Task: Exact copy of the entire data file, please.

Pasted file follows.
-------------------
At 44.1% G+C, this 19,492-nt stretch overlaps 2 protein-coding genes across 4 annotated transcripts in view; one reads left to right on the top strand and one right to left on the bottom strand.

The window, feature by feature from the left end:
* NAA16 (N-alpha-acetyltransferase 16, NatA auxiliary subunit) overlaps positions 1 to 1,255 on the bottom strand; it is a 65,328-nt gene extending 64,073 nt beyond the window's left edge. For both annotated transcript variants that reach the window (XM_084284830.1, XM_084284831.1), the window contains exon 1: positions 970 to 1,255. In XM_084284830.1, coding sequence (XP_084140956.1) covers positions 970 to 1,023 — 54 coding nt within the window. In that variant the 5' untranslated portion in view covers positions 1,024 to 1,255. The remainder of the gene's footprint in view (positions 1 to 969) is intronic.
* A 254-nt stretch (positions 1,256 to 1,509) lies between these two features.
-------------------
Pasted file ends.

At 44.1% G+C, this 19,492-nt stretch overlaps 2 protein-coding genes across 4 annotated transcripts in view; one reads left to right on the top strand and one right to left on the bottom strand.

The window, feature by feature from the left end:
* NAA16 (N-alpha-acetyltransferase 16, NatA auxiliary subunit) overlaps positions 1 to 1,255 on the bottom strand; it is a 65,328-nt gene extending 64,073 nt beyond the window's left edge. For both annotated transcript variants that reach the window (XM_084284830.1, XM_084284831.1), the window contains exon 1: positions 970 to 1,255. In XM_084284830.1, coding sequence (XP_084140956.1) covers positions 970 to 1,023 — 54 coding nt within the window. In that variant the 5' untranslated portion in view covers positions 1,024 to 1,255. The remainder of the gene's footprint in view (positions 1 to 969) is intronic.
* A 254-nt stretch (positions 1,256 to 1,509) lies between these two features.